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Previous SFF Author: Jaye Wells

SFF Author: Martha Wells

Martha Wells(1964- )
Martha Wells has written many fantasy novels, including The Books of the Raksura series (beginning with The Cloud Roads), the Ile-Rien series (including The Death of the Necromancer) as well as YA fantasy novels, short stories, media tie-ins (for Star Wars and Stargate: Atlantis), and non-fiction. She has won the Nebula Award, Hugo, and Locus Awards.


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The Death of the Necromancer: Intricate steam-and-sorcery mystery

The Death of the Necromancer by Martha Wells

Nicholas Valiarde is a man obsessed. Expertly assisted by a coterie of talented yet honorable thieves, he’s all but completed his master plan of revenge against Count Montesq, a corrupt nobleman who orchestrated the execution of Nicholas’s foster father on the basis of a false charge of necromancy. Nicholas’s plan is interrupted, however, by the appearance of the mysterious Dr. Octave, a professed medium who may or may not be a fraud, but who is somehow connected with the strange, magical spheres on which the false charge against Nicholas’s foster father was based. 


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The Wizard Hunters: Never quite lives up to its promise

The Wizard Hunters by Martha Wells

The Wizard Hunters has a great opening line. Unfortunately, it never quite lives up to the promise so tantalizingly held out to us. The good news is the character we meet in that first line, Tremaine, holds up well throughout the book. In general, the characterization is one of the book’s stronger points. The story premise is also a highlight, offering up an unusual meshing of cultures — one with magic and science/technology working side by side, another where technology has yet to form and magic is evil,


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The Ships of Air: Promising improvement

The Ships of Air by Martha Wells

The Ships of Air, the second book in The Fall of Ile-Rien, builds upon the strengths of the first while also improving several of the first book’s flaws. As in The Wizard Hunters, the main character’s depth and likeability is a major strength. Tremaine is a complex character, displaying a variety of emotions and pursuing a variety of actions, some of them not so clearly understood by those around her or even herself.


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The Cloud Roads: Rich and inventive world-building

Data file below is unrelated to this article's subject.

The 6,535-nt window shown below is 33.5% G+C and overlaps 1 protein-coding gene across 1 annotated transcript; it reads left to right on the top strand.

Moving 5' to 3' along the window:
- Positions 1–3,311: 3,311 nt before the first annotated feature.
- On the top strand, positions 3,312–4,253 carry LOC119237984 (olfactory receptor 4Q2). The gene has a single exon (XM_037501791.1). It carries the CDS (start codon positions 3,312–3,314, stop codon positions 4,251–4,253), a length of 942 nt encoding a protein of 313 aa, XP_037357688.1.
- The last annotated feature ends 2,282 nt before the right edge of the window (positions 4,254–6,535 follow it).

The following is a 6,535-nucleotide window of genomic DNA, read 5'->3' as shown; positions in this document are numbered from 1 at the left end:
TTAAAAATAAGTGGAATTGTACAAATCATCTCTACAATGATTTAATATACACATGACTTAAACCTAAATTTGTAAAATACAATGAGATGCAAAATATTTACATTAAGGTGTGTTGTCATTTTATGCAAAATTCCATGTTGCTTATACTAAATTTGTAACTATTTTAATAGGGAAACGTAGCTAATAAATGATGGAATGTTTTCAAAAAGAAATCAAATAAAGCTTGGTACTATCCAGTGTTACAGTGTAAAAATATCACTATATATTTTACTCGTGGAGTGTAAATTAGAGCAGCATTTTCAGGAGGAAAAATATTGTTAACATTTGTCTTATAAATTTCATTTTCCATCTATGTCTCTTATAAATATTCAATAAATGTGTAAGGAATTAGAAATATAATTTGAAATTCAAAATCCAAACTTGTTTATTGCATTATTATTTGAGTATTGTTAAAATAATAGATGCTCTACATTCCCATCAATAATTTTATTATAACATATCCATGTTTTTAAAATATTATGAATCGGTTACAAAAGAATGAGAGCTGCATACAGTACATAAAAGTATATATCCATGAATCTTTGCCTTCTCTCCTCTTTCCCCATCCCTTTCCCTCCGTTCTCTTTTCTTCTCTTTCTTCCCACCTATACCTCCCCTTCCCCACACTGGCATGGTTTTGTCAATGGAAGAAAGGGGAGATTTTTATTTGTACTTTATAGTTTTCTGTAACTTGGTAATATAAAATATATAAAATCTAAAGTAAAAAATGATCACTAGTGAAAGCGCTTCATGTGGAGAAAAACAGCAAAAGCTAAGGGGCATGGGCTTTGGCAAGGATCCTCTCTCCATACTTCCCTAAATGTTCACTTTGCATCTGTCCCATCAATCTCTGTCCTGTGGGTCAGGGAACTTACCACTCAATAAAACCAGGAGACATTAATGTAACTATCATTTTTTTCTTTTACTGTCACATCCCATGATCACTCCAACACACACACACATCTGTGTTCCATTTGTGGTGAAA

The Cloud Roads by Martha Wells

FORMAT/INFO: The Cloud Roads is 288 pages long divided over 20 numbered chapters. It also includes two Appendixes, one about the Raksura and one about the Fell. Narration is in the third-person, exclusively via the protagonist Moon. The Cloud Roads is self-contained, but a sequel titled The Serpent Sea will be published in 2012. March 2011 marks the Trade Paperback publication of The Cloud Roads via Night Shade.


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The Serpent Sea: An exotic and beautiful fantasy world

The Serpent Sea by Martha Wells

The Serpent Sea (2012) is the second of Martha WellsBOOKS OF THE RAKSURA following The Cloud Roads which you’ll want to read first (this review will contain spoilers for The Cloud Roads).

In the previous book we met Moon, a solitary Raksura (a humanoid species that can shape-shift into a scaly flying dragon-like creature) who lost contact with his people when he was a baby and had no idea what he was.


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The Siren Depths: Best book in the series so far

The Siren Depths by Martha Wells

Book three in Martha WellsBOOKS OF THE RAKSURA is The Siren Depths (2012). (By the way, the novels’ titles are only vaguely related to the plot, I’ve noticed.) If you’ve loved this series so far, I feel certain that you will love The Siren Depths. In my opinion, it’s better than both of the previous books (The Cloud Roads and The Serpent Sea).


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The Edge of Worlds: These books are getting repetitive

The Edge of Worlds by Martha Wells

Note: This review will contain spoilers for the previous RAKSURA books.